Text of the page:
Has anyone ever identified that magical feeling that many experience during Christmas? Last night we felt it during our Carols and Candles Christmas service, but I sensed it for many days prior, and without music or candles.
I’ve my own theory about the “Christmas spirit.” I think it is a greater sense of the presence of God (who is always present). It happens because more people are thinking about Him than they usually do. Since every Christmas carol offers worship to God, more words of praise are given to Him than are normally given.
Since the Bible says God occupies the praises of His people, it makes sense that as we sing, His presence becomes more tangible to us, even to others. Some say it is “magic in the air” or “the spirit of generosity.” I believe it is the Spirit of God becoming real because He is praised.
Part of this Christmas experience is a deep sense of peace. The angels promised peace on earth at the birth of Christ. God gives His peace to all who believe in Jesus. It is a peace that passes understanding, a peace that is like no other.
I know, not everyone knows peace at Christmas. There is sorrow, grief, heartache and all sorts of calamities from accidents to house fires. Why then do people say a disaster is “so much worse because it happened at Christmas”? Is it because a calamity has robbed them of that peace they have come to expect?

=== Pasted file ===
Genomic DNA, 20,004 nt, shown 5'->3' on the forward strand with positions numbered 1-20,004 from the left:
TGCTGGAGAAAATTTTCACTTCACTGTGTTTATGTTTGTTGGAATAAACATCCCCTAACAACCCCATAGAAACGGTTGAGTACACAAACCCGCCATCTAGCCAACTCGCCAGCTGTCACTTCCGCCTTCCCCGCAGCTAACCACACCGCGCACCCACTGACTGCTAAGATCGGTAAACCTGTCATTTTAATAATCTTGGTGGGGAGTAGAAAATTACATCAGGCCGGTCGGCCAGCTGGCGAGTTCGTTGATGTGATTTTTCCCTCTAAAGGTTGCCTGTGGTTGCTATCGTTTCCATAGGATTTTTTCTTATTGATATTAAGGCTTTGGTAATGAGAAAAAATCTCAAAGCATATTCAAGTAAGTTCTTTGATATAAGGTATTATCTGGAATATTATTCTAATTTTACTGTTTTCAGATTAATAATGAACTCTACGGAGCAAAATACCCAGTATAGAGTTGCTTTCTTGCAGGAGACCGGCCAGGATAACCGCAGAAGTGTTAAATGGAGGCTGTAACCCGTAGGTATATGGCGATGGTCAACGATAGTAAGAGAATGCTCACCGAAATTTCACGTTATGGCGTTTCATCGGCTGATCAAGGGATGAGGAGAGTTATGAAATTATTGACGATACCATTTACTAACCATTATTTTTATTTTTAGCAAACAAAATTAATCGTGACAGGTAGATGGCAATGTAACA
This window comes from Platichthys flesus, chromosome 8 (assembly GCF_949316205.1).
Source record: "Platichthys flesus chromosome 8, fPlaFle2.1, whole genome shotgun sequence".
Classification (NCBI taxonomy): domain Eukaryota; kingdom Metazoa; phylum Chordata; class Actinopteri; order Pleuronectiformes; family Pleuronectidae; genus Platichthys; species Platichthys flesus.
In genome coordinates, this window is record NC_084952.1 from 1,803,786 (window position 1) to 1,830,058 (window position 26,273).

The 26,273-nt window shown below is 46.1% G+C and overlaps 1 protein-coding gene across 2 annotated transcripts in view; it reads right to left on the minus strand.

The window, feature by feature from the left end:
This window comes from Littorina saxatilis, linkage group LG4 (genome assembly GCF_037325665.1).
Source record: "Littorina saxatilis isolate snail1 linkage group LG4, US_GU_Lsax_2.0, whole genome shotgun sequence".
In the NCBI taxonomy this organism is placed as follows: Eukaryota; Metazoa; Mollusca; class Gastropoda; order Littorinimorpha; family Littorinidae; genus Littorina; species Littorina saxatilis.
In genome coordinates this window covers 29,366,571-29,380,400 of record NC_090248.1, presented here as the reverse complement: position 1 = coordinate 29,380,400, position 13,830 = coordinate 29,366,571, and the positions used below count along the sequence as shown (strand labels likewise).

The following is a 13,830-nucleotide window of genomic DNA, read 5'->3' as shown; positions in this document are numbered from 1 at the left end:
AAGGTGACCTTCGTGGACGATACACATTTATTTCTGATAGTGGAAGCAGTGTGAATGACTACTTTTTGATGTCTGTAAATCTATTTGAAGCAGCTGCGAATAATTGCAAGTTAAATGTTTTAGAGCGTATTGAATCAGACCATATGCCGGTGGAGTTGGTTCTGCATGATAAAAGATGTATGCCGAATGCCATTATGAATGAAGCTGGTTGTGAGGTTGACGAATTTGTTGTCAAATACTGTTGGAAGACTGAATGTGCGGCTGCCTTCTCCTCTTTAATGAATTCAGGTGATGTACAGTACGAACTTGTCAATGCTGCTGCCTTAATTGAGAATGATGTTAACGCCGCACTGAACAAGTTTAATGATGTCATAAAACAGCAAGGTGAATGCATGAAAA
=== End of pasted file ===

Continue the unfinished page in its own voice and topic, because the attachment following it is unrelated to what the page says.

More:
Today’s devotional verse isn’t about Christmas, yet it is fitting for this day. It begins with, “For God is not the author of confusion but of peace. . . .” (1 Corinthians 14:33)
How true. God is not into mayhem and disorder. While He plants wild flowers and trees willy nilly, there is a sense of loveliness and beauty in His design. We scar the soil and bring in weeds; we confuse the doings of God. He promises peace, yet His peace eludes those who ignore its source.
While singing carols in the candlelight, the world’s complexity and bedlam seemed a million years away. For one hour, we focused on the events of the birth of Jesus Christ and worshiped Him in song. As we did, God poured His peace into our hearts.
Is it magic? Maybe supernatural is a better word. The natural is the chaos of human life and our efforts to make it bigger, better, more. The supernatural is the simplicity of a baby born in a manger, growing to manhood, showing (those who cared to see) that He is God in human flesh. He was crucified for our sin, but after three days rose from the dead. This Dear One now lives forever at the right hand of the Father, interceding for those who put their trust in Him. He also prepares a place for us that we might someday join Him there and also live forever.
The children's eyes are wide with wonder. My eyes at times fill with tears of joy. Is this magic? Rapture is a better word. My heart is filled with the wonder of God humbling Himself to be born in a stable as one of us — that we who rebel against Him and create confusion and disorder might have opportunity to share eternity with Him.
There are no words. Embrace Jesus and adore Him. Herein is deep joy and the incredible peace of God, just as the angels promised.